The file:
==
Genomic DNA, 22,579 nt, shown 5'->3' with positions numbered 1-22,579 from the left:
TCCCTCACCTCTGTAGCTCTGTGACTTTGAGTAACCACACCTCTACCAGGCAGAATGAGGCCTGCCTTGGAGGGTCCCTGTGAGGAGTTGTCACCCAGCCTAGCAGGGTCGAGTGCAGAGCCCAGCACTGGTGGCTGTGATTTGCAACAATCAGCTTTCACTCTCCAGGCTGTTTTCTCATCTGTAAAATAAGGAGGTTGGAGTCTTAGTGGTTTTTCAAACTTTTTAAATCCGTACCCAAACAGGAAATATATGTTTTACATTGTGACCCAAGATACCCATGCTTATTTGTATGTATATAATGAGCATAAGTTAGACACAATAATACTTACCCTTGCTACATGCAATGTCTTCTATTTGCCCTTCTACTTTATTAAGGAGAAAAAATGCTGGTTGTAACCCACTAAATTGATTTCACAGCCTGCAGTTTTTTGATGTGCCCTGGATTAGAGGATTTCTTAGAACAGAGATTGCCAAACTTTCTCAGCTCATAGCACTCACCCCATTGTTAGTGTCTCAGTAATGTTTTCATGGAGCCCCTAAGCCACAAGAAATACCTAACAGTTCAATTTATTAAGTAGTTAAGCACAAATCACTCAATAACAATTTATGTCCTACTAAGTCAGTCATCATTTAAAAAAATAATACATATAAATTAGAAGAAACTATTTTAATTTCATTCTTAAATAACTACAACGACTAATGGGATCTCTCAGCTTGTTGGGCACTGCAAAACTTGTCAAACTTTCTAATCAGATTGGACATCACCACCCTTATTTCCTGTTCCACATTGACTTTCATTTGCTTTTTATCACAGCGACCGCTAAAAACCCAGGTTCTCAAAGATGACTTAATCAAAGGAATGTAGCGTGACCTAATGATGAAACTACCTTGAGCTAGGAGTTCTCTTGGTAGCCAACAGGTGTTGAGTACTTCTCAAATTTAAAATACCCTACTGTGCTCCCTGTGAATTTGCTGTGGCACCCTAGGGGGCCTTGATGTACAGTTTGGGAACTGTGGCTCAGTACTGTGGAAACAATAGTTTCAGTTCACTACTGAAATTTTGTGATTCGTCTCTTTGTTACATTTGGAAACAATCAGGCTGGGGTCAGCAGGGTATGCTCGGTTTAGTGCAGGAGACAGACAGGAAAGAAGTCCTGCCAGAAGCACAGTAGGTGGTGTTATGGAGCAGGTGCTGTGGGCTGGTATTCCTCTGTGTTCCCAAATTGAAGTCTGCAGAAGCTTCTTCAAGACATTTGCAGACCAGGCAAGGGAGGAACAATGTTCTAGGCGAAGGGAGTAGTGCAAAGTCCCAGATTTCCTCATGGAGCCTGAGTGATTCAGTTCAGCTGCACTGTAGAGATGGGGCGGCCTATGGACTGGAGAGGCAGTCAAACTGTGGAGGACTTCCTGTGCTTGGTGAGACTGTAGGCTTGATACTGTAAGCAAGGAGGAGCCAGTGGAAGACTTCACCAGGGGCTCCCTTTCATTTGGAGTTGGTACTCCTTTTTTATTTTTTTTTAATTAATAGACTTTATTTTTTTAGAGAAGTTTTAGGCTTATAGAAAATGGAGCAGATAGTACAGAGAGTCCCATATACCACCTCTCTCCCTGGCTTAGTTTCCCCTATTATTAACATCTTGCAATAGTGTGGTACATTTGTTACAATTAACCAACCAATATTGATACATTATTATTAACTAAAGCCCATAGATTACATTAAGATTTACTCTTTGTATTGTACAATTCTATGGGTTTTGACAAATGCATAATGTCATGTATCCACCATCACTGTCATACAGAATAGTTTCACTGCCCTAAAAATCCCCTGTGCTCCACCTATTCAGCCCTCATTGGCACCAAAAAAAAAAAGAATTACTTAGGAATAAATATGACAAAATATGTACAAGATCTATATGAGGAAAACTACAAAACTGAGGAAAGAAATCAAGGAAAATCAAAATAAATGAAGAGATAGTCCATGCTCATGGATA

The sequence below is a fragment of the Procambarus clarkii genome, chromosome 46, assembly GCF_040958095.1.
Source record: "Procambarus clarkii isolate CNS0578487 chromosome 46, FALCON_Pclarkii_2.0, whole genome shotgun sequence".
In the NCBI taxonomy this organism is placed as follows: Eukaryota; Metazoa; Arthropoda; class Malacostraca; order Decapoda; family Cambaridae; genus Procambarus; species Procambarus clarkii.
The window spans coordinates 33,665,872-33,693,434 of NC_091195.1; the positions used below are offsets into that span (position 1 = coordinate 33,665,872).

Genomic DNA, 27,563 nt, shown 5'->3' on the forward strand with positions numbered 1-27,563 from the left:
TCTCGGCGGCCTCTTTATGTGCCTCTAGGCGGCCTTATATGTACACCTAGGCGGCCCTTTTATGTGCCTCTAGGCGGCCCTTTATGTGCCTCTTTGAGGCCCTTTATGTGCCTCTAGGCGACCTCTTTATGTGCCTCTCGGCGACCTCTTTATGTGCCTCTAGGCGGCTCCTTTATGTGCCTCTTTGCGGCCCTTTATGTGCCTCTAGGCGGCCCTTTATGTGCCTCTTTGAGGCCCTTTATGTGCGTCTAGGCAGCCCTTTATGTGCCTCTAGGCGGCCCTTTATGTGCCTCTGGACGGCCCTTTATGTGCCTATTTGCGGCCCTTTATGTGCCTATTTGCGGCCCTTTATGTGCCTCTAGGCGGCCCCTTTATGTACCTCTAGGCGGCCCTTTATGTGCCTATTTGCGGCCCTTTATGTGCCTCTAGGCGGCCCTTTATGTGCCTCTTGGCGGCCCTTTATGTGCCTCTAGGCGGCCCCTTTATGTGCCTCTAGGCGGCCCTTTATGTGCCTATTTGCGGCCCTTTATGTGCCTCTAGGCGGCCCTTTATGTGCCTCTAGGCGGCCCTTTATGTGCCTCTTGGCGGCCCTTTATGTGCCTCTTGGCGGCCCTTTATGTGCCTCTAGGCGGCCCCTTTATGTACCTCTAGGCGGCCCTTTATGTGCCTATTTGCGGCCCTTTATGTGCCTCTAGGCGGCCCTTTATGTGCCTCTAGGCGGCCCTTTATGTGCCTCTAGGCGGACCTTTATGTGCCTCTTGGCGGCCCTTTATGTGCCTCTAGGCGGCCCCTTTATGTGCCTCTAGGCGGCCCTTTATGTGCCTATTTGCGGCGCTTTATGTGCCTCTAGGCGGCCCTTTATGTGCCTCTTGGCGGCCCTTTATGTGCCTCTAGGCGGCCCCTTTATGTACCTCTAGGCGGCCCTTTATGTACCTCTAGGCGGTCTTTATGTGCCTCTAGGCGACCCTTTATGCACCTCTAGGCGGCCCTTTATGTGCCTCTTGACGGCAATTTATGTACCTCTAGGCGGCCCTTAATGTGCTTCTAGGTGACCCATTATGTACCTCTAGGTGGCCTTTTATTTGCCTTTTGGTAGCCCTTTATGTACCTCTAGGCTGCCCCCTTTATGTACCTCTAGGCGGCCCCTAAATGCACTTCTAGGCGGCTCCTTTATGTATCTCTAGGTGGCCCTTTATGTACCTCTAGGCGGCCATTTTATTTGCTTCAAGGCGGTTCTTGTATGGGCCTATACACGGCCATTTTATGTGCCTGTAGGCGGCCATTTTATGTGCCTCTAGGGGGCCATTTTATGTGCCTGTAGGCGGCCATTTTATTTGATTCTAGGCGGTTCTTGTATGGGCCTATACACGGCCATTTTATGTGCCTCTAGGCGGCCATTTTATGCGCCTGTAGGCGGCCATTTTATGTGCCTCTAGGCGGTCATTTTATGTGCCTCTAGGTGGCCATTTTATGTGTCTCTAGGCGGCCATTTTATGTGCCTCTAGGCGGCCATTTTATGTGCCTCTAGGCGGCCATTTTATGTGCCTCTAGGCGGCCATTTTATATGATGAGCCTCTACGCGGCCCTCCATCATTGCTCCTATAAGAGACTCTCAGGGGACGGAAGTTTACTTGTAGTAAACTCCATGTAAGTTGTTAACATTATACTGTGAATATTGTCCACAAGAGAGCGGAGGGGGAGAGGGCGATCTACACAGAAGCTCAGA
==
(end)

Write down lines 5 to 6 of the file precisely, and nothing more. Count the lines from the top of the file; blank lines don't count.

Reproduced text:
In the NCBI taxonomy this organism is placed as follows: Eukaryota; Metazoa; Arthropoda; class Malacostraca; order Decapoda; family Cambaridae; genus Procambarus; species Procambarus clarkii.
The window spans coordinates 33,665,872-33,693,434 of NC_091195.1; the positions used below are offsets into that span (position 1 = coordinate 33,665,872).